Is it worth it? It is a 4 word question, the question I ask myself time and time again, and one of the reasons why I write weather blogs. Let's checkout the question a bit further...
Is it worth it to stay in the path of a hurricane? Obviously not, but people continue to decide to stay in their homes after they were amply warned of the pending hurricane, how strong it will be, and even when they are told how devastating it will be. Homeowners repeatedly say, I can't leave my home, either because they just paid it off, or because "I was born here and never plan to leave here". Or they say, "I was born here and I'll die here." They are the most misguided or shall I say the most stubborn of people. Actually what they don't think about is how selfish they are. Yes, they don't want to loose everything they worked for their entire lives, but do they really have control of what they are going to loose or not loose in a hurricane because they decided to stay. Is it worth it that their offspring loose their parents because they decided that they weren't going to leave? What were they going to save? If they built their home knowing that where they built it may become a catastrophe some day, then hopefully they bought flood insurance and is properly insured to rebuild again if they decide to try and ride it out until the next time a hurricane comes by. But why stay in the hurricanes path not even able to collect the insurance to rebuild if you are going to die instead?Why spend the extra money for the insurance if you can't protect your own life? People in New Orleans who experienced hurricane Katrina found out that even with that Category 3 hurricane, it wasn't wise to stay in their homes and not evacuate, as flood waters from a broken damn flooded out their homes, covering the rooftops.
Is it worth it to stay in the path of a tornado? Flooding is not the issue here, but it is the extremely high circulating winds that pose the problem. Winds in excess of 200 MPH tore through the town of Moore Oklahoma just a few weeks ago, a Category 5 tornado that seemed to revisit them from just a couple of years earlier. Yet, from the initial tornado, many rebuilt, this time with storm shelters, which in the most recent case, may have saved their lives. But for these people, the saying is true "They are a gluten for punishment". It is true that the recent victims of the storm may have never imagined that a Category 5 storm would revisit the same neighborhood just a few years apart, but then again, this actually happened. They may be the same people that may say that "Lighting will never strike the same place twice". That may be wishful thinking, but so far from the truth.
Just last weekend, more devastating tornadoes rushed through Oklahoma, killing more people, and also with them 3 storm chasers, Tim Samaras, his son Paul Samaras and Carl Young. These guys were pioneers in their field and will be sadly missed by weather forecasters and of course their families. It was their passion, to follow the storms, to try and understand how they worked, and how to help people avoid them. But one such twister decided to take a path of its own, the largest now every recording in U.S. history, one that the storm chasers never imagined and didn't have a plan to successfully evade such a strong storm, as they were caught it the middle of the storm and did not survive it. It was the largest tornado in recorded history, the date of May 31, 2013 in El Reno, Oklahoma as announced by the National Weather Service in Norman, Oklahoma. The EF-5 re-classification was based upon Doppler radar data taken by Oklahoma University's mobile RAXPol radar. According to comments made by tornado researcher Rick Smith at a press conference today, the mobile radar was positioned on top of an overpass, and recorded winds close to the surface of up to 295 MPH in satellite suction vorticies that orbited the large, main vortex.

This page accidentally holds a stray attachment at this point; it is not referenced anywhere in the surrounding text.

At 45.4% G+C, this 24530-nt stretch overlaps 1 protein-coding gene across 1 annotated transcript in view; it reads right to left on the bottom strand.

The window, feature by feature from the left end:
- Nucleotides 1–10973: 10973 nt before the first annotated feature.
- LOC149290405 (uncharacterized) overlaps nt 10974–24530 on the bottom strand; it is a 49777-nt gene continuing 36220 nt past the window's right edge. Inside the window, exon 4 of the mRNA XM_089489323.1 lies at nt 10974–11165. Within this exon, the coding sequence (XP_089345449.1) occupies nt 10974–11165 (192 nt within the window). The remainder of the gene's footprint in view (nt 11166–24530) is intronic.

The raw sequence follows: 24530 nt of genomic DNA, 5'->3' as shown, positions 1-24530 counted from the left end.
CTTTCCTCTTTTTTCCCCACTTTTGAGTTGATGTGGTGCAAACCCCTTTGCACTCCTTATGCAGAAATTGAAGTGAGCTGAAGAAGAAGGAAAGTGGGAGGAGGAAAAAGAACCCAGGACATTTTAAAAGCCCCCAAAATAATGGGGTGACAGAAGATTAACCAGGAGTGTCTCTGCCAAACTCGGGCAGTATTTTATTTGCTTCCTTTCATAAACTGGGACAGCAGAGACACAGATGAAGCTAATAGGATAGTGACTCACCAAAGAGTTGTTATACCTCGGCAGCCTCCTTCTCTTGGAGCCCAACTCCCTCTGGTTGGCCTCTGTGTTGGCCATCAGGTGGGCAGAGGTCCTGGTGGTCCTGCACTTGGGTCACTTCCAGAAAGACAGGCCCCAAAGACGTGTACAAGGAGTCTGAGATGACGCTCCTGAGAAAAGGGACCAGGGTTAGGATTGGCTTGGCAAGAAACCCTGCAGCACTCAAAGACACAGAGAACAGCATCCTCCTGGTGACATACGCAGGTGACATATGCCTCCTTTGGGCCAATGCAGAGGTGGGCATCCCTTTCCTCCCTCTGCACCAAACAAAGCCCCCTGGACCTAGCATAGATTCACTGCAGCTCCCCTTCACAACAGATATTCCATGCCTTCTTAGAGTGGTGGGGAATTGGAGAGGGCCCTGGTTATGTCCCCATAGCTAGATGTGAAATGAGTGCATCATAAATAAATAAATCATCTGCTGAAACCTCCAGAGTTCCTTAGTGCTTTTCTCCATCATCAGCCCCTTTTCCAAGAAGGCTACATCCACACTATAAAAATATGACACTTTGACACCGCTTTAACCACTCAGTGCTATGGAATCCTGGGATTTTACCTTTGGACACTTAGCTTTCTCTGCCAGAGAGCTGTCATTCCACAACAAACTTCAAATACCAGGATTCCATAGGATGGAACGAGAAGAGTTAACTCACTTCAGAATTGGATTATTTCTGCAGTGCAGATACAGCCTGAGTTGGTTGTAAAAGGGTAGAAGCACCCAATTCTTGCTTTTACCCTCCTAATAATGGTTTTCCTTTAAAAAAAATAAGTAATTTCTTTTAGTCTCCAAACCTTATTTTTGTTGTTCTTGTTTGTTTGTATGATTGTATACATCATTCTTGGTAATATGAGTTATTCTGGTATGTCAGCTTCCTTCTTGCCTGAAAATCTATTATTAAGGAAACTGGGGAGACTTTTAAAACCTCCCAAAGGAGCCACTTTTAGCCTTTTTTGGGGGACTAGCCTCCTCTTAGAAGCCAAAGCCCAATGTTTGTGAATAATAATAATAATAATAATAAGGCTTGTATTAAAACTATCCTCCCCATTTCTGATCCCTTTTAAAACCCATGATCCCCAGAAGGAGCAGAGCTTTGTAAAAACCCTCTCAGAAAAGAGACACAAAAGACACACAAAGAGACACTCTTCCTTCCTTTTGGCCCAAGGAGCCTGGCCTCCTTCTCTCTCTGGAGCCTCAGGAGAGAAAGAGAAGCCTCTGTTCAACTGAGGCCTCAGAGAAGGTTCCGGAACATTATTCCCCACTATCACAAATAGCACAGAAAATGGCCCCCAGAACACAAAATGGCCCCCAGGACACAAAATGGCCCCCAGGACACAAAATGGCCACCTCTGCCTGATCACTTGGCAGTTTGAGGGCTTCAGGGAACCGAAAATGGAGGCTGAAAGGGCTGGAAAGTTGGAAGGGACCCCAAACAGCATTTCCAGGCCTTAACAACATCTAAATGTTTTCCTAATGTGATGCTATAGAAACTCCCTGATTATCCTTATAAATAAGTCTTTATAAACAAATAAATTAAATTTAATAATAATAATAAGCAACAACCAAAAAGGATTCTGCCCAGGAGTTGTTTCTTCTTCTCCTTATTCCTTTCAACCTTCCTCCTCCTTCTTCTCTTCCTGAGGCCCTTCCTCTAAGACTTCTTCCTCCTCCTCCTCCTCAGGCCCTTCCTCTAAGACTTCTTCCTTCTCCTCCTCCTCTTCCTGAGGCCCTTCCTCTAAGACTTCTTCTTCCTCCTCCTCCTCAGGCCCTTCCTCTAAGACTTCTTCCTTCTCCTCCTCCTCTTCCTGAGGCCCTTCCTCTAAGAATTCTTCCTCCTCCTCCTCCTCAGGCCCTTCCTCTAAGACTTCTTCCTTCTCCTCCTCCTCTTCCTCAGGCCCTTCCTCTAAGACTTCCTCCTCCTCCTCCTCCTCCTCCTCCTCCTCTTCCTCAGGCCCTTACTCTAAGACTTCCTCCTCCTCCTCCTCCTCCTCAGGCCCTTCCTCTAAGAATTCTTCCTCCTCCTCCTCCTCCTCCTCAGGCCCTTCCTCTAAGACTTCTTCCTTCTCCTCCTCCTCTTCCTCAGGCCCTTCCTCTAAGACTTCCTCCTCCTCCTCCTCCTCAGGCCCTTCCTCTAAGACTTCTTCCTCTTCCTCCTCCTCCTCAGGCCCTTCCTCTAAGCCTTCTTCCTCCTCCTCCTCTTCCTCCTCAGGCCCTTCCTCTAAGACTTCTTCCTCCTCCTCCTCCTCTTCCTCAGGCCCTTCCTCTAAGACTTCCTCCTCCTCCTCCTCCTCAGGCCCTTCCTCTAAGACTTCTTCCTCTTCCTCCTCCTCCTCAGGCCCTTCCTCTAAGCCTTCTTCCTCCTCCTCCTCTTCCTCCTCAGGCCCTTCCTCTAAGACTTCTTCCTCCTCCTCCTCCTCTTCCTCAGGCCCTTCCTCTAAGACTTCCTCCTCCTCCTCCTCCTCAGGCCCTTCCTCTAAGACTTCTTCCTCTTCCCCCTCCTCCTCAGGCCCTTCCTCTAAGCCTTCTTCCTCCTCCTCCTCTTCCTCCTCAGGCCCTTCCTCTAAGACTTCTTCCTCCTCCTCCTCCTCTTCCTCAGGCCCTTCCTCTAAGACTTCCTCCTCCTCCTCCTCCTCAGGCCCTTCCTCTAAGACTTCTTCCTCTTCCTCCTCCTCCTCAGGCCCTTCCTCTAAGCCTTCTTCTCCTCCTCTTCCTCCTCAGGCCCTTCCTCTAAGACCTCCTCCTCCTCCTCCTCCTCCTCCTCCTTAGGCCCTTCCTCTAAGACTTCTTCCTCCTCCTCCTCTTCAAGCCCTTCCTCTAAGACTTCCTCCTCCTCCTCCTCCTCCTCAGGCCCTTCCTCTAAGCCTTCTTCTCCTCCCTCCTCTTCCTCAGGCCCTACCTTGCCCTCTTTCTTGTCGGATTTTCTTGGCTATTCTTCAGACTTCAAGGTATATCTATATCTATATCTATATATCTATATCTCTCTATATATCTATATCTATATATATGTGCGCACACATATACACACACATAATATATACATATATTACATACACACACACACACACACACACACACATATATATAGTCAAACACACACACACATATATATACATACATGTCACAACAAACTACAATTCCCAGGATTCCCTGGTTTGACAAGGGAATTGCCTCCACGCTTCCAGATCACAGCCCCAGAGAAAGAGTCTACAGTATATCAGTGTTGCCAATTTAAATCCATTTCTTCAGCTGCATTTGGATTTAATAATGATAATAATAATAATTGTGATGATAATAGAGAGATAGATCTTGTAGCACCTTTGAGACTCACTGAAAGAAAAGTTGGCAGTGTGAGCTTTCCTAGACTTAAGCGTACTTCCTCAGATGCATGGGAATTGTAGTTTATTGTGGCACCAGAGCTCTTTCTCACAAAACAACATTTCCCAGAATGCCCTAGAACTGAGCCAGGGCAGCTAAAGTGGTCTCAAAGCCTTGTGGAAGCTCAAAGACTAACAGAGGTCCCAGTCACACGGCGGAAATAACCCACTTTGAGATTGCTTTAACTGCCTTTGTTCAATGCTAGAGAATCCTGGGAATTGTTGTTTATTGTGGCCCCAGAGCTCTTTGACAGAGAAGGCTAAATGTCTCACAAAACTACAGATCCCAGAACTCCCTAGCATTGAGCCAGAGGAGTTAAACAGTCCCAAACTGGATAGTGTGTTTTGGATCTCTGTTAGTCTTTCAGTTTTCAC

Mother nature, in all of its beauty can provide the most destructive fury known on the planet. With the instruments available today to detect storms, satellites hovering above the earth taking pictures, and all of the knowledge gained throughout the years, you would think that the general public would understand that leaving the stricken area is for their own good if told they should leave, but instead they decide to stay.
For me, I would never build in an area where I knew I could harm my family if such a storm decided to pass through. With that said, who knows when and where tornadoes will strike. But if history proves time and time again that you are living in a danger zone, why then would you condemn yourself and your family to the horrors of such an experience.
With that said, I realize that I myself can be in immediate danger if a tornado decided to visit where I live. I may be a little too far south to get visiting by the Oklahoma hurricanes, as I live in Dallas Texas. But this town was visited by a few tornadoes of its own. One recently destroyed some skyscrapers in the downtown area. For me, when I know of bad weather in the area, I always watch and listen to the news to know exactly where the storms may be and the chances of the storm developing into something more than just a rain shower. I'm not going to set and home and let a tornado harm my family. At the earliest opportunity, I will get out of the path when there is a tornado warning, which means one has been spotted, on the ground and may be coming your way. Sometimes you only have minutes or even less when a tornado actually forms and hits your residence, but the weather forecasters will have given proper notice well ahead of time that the chances of such a storm could affect a certain area. That's the time to leave. That's the time to put your pride in your back pocket and save your family. That's the time to make one of the most critical and difficult decisions you may make in your lifetime, to leave your home.
But just DO IT !